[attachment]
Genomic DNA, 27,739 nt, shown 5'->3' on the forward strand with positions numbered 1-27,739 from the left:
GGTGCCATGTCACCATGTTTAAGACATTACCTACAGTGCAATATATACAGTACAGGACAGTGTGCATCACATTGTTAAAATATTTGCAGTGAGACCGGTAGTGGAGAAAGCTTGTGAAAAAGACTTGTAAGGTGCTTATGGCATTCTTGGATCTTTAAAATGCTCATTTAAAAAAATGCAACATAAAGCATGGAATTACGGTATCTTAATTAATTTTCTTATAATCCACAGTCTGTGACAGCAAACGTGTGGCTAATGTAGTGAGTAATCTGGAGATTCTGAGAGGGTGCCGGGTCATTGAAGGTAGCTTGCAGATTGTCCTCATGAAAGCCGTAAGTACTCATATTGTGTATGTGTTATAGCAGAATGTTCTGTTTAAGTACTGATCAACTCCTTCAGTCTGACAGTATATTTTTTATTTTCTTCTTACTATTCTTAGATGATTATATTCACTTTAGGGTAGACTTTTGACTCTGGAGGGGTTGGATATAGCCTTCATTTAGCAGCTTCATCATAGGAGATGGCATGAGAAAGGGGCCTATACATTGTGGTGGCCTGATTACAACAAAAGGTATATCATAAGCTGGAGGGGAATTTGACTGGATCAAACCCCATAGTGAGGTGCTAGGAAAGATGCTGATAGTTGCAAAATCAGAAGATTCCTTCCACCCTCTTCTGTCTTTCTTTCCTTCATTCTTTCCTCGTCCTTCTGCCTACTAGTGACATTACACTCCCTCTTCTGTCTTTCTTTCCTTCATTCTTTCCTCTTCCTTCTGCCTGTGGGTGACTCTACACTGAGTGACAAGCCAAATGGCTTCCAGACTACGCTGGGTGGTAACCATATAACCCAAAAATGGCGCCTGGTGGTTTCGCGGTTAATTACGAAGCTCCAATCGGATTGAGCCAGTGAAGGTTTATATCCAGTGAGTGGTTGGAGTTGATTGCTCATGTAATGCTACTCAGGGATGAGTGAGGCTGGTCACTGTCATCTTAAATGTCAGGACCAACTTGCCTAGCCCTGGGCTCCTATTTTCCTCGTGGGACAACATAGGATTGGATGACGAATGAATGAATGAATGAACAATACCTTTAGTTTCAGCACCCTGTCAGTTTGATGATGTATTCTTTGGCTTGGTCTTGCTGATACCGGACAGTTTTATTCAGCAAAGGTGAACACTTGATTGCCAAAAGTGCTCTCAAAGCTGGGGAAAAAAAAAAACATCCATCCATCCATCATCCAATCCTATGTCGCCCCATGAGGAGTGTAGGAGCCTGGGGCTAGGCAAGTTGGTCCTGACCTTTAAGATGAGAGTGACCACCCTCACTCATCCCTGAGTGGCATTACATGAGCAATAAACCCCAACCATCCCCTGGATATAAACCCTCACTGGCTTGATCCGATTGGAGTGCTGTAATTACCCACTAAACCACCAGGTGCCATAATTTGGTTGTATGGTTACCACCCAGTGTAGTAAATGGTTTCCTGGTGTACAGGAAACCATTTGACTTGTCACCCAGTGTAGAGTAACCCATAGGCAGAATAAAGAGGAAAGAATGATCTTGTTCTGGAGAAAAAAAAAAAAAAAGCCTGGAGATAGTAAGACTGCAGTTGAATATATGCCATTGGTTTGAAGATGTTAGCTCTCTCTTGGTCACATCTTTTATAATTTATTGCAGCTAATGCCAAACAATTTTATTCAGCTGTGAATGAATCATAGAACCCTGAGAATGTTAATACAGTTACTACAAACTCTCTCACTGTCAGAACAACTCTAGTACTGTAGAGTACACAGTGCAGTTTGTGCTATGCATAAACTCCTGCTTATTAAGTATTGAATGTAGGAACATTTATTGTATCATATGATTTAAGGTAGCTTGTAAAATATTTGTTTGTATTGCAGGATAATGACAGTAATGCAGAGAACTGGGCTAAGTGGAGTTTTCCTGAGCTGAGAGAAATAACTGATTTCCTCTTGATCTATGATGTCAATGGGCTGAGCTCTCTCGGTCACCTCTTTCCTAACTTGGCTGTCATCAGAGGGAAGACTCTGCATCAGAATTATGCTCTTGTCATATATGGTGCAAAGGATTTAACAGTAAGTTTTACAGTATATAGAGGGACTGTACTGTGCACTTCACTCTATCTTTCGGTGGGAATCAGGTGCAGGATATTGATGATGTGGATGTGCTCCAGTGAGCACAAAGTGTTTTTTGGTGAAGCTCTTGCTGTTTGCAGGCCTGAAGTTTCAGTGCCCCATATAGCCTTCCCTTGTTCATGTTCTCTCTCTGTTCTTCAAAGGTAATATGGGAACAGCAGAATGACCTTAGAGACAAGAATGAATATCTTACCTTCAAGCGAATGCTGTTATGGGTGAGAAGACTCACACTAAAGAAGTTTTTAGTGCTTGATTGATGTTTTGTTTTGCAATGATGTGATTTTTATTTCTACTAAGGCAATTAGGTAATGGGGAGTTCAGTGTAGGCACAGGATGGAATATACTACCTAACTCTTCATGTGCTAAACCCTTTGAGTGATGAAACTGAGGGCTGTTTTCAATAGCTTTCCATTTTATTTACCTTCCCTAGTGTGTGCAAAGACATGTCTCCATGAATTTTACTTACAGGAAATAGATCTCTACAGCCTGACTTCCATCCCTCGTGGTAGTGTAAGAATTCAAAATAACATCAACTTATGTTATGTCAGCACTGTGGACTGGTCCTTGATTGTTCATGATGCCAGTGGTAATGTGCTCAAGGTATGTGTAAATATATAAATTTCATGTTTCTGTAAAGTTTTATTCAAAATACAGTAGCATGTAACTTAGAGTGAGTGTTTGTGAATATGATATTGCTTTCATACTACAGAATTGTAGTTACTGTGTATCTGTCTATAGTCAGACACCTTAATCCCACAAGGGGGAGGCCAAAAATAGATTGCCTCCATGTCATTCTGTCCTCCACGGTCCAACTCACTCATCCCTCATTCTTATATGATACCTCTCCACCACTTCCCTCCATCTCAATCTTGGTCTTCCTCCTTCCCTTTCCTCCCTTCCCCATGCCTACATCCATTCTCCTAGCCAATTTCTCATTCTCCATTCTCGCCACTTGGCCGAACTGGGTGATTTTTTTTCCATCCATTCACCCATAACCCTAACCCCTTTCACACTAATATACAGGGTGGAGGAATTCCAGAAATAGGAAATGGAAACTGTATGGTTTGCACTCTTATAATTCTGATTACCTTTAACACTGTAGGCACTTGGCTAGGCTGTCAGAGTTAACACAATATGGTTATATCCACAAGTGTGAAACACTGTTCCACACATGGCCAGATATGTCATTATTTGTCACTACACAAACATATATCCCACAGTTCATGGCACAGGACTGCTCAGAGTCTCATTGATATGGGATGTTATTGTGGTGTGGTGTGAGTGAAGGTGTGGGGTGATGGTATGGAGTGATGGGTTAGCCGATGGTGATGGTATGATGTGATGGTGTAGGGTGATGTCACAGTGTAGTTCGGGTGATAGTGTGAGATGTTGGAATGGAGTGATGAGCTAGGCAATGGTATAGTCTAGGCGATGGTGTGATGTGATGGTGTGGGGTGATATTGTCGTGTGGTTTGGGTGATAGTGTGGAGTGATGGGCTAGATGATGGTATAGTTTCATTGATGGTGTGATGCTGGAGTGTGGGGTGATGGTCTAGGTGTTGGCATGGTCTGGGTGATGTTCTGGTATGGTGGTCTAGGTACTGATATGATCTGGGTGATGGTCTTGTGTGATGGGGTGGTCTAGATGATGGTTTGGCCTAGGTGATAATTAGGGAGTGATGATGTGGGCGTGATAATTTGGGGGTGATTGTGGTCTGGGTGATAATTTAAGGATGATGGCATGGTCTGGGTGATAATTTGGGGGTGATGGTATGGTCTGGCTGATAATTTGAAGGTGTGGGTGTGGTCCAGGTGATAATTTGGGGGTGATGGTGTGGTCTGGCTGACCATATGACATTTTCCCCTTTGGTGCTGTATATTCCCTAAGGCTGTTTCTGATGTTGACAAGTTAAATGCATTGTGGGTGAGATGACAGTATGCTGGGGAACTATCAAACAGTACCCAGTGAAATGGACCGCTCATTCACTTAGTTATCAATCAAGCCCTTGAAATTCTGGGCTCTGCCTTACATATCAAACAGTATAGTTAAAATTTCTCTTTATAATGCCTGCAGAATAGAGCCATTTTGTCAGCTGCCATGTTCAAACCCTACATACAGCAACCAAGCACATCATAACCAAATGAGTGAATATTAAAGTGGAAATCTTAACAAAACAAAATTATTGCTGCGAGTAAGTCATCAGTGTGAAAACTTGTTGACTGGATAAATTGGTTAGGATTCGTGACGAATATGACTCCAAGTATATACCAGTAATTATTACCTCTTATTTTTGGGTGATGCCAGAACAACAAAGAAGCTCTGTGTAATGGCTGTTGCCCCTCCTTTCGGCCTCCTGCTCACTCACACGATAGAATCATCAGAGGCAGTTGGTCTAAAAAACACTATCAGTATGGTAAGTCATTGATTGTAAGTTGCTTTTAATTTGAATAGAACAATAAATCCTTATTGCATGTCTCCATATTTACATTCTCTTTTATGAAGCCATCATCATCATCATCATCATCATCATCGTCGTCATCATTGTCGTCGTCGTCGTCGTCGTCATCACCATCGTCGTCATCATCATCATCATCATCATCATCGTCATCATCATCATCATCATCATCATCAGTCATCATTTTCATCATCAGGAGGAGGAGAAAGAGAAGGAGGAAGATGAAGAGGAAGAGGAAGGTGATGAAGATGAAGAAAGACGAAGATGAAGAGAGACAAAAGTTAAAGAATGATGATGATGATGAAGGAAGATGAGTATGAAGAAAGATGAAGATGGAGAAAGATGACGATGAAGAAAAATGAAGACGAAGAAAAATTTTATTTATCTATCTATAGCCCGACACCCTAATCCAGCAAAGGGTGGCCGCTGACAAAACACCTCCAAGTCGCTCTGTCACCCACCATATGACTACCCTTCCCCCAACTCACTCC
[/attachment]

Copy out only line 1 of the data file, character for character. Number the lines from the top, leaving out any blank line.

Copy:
Genomic DNA, 27,739 nt, shown 5'->3' on the forward strand with positions numbered 1-27,739 from the left: